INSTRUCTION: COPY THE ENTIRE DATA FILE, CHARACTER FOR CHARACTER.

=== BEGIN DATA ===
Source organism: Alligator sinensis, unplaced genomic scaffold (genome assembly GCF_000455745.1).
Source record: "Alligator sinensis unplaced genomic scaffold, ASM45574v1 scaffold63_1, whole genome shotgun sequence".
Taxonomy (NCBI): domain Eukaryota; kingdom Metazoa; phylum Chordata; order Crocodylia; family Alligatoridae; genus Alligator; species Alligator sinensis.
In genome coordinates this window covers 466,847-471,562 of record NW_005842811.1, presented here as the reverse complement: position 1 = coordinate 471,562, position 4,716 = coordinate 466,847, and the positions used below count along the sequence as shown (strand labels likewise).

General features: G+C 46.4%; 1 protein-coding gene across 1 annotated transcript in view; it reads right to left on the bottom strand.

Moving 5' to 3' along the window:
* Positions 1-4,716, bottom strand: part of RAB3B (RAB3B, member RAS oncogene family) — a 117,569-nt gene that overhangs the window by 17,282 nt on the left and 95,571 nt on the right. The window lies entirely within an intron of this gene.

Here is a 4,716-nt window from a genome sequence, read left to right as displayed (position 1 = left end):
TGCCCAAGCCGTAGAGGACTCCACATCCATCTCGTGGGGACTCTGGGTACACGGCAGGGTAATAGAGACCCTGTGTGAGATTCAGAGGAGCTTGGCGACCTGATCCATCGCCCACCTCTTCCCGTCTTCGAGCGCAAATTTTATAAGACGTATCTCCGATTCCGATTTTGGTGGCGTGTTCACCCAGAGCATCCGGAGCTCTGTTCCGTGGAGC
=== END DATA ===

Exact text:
Source organism: Alligator sinensis, unplaced genomic scaffold (genome assembly GCF_000455745.1).
Source record: "Alligator sinensis unplaced genomic scaffold, ASM45574v1 scaffold63_1, whole genome shotgun sequence".
Taxonomy (NCBI): domain Eukaryota; kingdom Metazoa; phylum Chordata; order Crocodylia; family Alligatoridae; genus Alligator; species Alligator sinensis.
In genome coordinates this window covers 466,847-471,562 of record NW_005842811.1, presented here as the reverse complement: position 1 = coordinate 471,562, position 4,716 = coordinate 466,847, and the positions used below count along the sequence as shown (strand labels likewise).

General features: G+C 46.4%; 1 protein-coding gene across 1 annotated transcript in view; it reads right to left on the bottom strand.

Moving 5' to 3' along the window:
* Positions 1-4,716, bottom strand: part of RAB3B (RAB3B, member RAS oncogene family) — a 117,569-nt gene that overhangs the window by 17,282 nt on the left and 95,571 nt on the right. The window lies entirely within an intron of this gene.

Here is a 4,716-nt window from a genome sequence, read left to right as displayed (position 1 = left end):
TGCCCAAGCCGTAGAGGACTCCACATCCATCTCGTGGGGACTCTGGGTACACGGCAGGGTAATAGAGACCCTGTGTGAGATTCAGAGGAGCTTGGCGACCTGATCCATCGCCCACCTCTTCCCGTCTTCGAGCGCAAATTTTATAAGACGTATCTCCGATTCCGATTTTGGTGGCGTGTTCACCCAGAGCATCCGGAGCTCTGTTCCGTGGAGC